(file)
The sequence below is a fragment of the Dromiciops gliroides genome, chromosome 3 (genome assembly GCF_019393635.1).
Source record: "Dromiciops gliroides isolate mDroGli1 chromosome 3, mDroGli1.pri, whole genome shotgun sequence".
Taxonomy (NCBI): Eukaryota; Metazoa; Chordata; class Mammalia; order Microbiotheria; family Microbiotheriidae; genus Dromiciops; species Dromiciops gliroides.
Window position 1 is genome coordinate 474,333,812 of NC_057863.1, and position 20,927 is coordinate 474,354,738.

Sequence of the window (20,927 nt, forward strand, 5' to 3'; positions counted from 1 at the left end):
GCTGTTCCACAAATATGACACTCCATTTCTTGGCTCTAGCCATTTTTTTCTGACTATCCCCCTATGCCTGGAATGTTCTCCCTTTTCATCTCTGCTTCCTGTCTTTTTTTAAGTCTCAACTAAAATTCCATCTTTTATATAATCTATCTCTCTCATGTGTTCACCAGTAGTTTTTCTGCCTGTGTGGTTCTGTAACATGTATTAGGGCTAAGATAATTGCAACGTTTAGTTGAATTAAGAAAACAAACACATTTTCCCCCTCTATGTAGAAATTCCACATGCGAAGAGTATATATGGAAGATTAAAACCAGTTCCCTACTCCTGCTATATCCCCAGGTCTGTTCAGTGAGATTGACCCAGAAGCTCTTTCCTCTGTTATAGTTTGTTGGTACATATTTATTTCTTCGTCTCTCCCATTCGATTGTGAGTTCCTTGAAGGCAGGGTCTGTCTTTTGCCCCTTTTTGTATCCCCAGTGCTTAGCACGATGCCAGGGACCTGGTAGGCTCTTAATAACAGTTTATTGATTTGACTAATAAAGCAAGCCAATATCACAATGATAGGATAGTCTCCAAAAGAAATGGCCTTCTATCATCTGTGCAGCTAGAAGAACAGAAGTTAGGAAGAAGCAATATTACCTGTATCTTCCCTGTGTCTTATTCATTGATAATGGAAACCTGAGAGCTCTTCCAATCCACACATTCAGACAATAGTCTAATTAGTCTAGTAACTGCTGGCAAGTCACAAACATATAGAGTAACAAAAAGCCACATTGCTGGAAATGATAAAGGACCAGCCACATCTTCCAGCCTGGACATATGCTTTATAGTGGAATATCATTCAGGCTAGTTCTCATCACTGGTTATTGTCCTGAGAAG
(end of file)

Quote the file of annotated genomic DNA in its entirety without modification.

The sequence below is a fragment of the Dromiciops gliroides genome, chromosome 3 (genome assembly GCF_019393635.1).
Source record: "Dromiciops gliroides isolate mDroGli1 chromosome 3, mDroGli1.pri, whole genome shotgun sequence".
Taxonomy (NCBI): Eukaryota; Metazoa; Chordata; class Mammalia; order Microbiotheria; family Microbiotheriidae; genus Dromiciops; species Dromiciops gliroides.
Window position 1 is genome coordinate 474,333,812 of NC_057863.1, and position 20,927 is coordinate 474,354,738.

Sequence of the window (20,927 nt, forward strand, 5' to 3'; positions counted from 1 at the left end):
GCTGTTCCACAAATATGACACTCCATTTCTTGGCTCTAGCCATTTTTTTCTGACTATCCCCCTATGCCTGGAATGTTCTCCCTTTTCATCTCTGCTTCCTGTCTTTTTTTAAGTCTCAACTAAAATTCCATCTTTTATATAATCTATCTCTCTCATGTGTTCACCAGTAGTTTTTCTGCCTGTGTGGTTCTGTAACATGTATTAGGGCTAAGATAATTGCAACGTTTAGTTGAATTAAGAAAACAAACACATTTTCCCCCTCTATGTAGAAATTCCACATGCGAAGAGTATATATGGAAGATTAAAACCAGTTCCCTACTCCTGCTATATCCCCAGGTCTGTTCAGTGAGATTGACCCAGAAGCTCTTTCCTCTGTTATAGTTTGTTGGTACATATTTATTTCTTCGTCTCTCCCATTCGATTGTGAGTTCCTTGAAGGCAGGGTCTGTCTTTTGCCCCTTTTTGTATCCCCAGTGCTTAGCACGATGCCAGGGACCTGGTAGGCTCTTAATAACAGTTTATTGATTTGACTAATAAAGCAAGCCAATATCACAATGATAGGATAGTCTCCAAAAGAAATGGCCTTCTATCATCTGTGCAGCTAGAAGAACAGAAGTTAGGAAGAAGCAATATTACCTGTATCTTCCCTGTGTCTTATTCATTGATAATGGAAACCTGAGAGCTCTTCCAATCCACACATTCAGACAATAGTCTAATTAGTCTAGTAACTGCTGGCAAGTCACAAACATATAGAGTAACAAAAAGCCACATTGCTGGAAATGATAAAGGACCAGCCACATCTTCCAGCCTGGACATATGCTTTATAGTGGAATATCATTCAGGCTAGTTCTCATCACTGGTTATTGTCCTGAGAAG